Keeping Children Safe from Hidden Dangers in Plain Sight

As parents, you know how important it is to ensure your child’s safety while they’re in and around your house. Keeping children safe is something parents already do with many of the obvious home safety steps, such as keeping the doors closed and locked and monitoring your teen’s cell phone use. However, there are many hidden dangers that you may not immediately realize can be a risk.

keeping children safe

Keeping Children Safe in a World Filled with Hidden Dangers

The water your kids drink, the toys they enjoy, and the humidity in your home can all pose threats to your children. This guide will inform you about many common hidden dangers and the steps you can take for keeping children safe in your home.

Safety During Playtime

Many hidden dangers present themselves when your kids are playing or exploring throughout the house. Before buying any toys for your kids, read the labels and ensure they’re appropriate for your child’s age. Many toys have small parts that can detach and become choking hazards. Younger kids are often fascinated with putting toys and items in their mouths, so check the labels to ensure that there are some variations of the words “non-toxic” so you know it won’t hurt your baby.

It’s not uncommon for many children to want to build forts in the home and hide their items in the drawers of dressers. So, keeping your kids safe from falling furniture and appliances is essential. If you purchase new furniture, try to find items with solid and wide bases that won’t easily tip over. No matter what, it’s also a good precaution to anchor all furniture to the wall. Also, be cautious of flat-screen TVs that can easily tip. When possible, mount them to the wall. Wherever you put the TV, tuck the cords away so they don’t become tripping hazards.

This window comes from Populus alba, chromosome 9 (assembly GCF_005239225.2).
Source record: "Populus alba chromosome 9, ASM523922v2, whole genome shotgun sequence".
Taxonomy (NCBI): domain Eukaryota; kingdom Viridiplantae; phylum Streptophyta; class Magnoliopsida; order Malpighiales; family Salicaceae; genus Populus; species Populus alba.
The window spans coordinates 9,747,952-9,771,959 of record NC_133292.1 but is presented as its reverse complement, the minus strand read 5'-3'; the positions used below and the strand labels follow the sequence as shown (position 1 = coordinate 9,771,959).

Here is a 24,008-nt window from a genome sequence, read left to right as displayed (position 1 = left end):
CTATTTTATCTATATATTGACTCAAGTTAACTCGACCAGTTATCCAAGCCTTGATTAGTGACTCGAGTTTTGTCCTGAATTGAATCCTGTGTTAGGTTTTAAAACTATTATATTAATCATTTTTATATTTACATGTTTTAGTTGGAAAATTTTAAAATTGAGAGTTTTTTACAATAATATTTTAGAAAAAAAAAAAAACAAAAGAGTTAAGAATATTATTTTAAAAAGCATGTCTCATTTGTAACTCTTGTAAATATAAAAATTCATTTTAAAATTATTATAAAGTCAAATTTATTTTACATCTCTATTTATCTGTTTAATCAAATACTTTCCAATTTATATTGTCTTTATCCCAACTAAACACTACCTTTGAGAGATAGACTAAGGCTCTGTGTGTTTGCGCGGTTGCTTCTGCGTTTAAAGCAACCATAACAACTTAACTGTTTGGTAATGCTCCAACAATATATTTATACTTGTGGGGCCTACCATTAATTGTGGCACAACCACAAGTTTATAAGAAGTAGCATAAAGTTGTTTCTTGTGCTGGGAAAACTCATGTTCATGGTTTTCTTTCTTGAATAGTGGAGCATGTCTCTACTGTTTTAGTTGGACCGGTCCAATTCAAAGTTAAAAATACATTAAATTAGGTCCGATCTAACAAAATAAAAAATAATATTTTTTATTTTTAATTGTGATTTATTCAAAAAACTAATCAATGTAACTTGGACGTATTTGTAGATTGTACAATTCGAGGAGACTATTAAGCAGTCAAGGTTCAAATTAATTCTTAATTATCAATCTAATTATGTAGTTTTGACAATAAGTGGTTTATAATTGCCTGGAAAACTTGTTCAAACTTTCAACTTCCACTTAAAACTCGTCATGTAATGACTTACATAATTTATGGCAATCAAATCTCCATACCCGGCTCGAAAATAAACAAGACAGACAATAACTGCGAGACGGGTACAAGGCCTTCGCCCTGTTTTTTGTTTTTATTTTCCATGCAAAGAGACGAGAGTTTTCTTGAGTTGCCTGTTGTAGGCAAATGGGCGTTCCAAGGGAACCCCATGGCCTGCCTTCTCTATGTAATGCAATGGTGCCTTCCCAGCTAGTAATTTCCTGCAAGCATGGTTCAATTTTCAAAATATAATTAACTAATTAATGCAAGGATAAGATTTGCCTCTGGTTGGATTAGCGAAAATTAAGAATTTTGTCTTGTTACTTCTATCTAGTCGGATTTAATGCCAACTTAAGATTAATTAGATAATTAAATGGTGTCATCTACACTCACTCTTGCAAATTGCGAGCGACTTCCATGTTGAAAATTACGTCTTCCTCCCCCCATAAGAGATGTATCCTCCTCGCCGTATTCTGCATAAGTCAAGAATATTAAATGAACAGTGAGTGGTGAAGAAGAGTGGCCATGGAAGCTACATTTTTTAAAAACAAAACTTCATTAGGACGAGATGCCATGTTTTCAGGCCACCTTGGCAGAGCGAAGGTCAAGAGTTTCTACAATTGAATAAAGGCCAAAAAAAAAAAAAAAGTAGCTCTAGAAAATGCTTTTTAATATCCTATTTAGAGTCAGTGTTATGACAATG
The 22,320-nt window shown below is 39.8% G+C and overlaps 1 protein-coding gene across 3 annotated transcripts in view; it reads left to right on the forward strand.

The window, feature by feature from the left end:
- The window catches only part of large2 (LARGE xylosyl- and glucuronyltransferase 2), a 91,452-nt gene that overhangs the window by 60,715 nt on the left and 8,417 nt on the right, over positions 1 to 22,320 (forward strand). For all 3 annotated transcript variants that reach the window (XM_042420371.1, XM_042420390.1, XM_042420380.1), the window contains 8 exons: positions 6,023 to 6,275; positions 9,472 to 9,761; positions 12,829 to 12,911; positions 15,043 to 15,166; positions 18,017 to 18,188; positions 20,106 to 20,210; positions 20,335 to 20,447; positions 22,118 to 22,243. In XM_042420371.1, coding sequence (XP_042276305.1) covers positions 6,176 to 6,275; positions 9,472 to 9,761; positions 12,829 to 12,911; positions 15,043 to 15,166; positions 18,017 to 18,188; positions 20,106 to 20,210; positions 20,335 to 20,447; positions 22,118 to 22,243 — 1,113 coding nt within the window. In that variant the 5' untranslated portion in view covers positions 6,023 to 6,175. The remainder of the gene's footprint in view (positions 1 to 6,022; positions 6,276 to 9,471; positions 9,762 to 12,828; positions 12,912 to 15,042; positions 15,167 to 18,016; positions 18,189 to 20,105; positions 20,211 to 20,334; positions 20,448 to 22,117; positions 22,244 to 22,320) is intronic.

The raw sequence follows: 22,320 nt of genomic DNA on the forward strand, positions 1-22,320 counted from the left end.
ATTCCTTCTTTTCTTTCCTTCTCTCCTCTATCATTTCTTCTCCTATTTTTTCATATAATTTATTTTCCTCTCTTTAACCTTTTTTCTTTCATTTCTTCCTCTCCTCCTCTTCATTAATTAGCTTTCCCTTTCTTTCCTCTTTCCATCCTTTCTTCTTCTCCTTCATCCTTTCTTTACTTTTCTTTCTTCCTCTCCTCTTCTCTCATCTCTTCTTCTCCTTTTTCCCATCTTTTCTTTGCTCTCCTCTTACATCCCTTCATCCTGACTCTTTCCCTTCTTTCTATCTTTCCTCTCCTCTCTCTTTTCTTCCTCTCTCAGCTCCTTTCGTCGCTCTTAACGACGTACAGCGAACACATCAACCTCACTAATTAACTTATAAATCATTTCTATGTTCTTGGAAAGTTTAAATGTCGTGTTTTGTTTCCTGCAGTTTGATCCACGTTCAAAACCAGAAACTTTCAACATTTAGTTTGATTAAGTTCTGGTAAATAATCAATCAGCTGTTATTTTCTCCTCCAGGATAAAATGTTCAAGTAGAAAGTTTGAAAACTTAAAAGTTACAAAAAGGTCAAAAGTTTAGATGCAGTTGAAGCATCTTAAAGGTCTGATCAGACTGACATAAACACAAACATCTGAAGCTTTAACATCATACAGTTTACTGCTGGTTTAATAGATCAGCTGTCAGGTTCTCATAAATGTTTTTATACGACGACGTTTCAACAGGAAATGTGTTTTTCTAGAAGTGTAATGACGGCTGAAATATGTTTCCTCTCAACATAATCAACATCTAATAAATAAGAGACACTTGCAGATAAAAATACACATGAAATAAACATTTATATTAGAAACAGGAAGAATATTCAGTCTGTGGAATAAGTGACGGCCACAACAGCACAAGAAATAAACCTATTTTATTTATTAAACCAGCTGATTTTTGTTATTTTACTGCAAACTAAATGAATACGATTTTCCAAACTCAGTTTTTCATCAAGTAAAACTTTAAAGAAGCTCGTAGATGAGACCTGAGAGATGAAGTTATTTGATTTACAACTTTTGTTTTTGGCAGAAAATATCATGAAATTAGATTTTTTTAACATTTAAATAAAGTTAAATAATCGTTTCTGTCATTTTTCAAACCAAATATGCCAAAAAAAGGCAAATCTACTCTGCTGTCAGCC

In addition to keeping kids from strangers and wild animals, there are other hidden dangers that you need to watch for when your kids play outside. Beware the sandbox. It can be fun to build castles, but the sand can be a breeding ground for parasites. Prevent your young children from putting sand in their mouths.

Also, carefully select the playgrounds your kids visit. Avoid areas with metal slides that can burn your kids in the hot sun. Your kids should also be careful on the monkey bars. If they don’t know how to use them, they could fall. If they need help, hold them as they go across.

Hidden Toxins

Regardless of how new your home may be, if you aren’t careful with what you buy and how you manage your property, you could be inviting in more hidden dangers.

Getting a dehumidifier is one way to keep your kids safe and make your house more comfortable, especially if you live in the South or other places with high humidity. Throughout the day, the device removes that humidity so you can stay cool without setting your air conditioning too low. In addition to being uncomfortable, constant moisture can lead to mildew and mold growth behind walls and on furniture and carpets. Mold is dangerous because it produces allergens and irritants that are dangerous for everyone, especially for adults and kids with pre-existing breathing issues like asthma.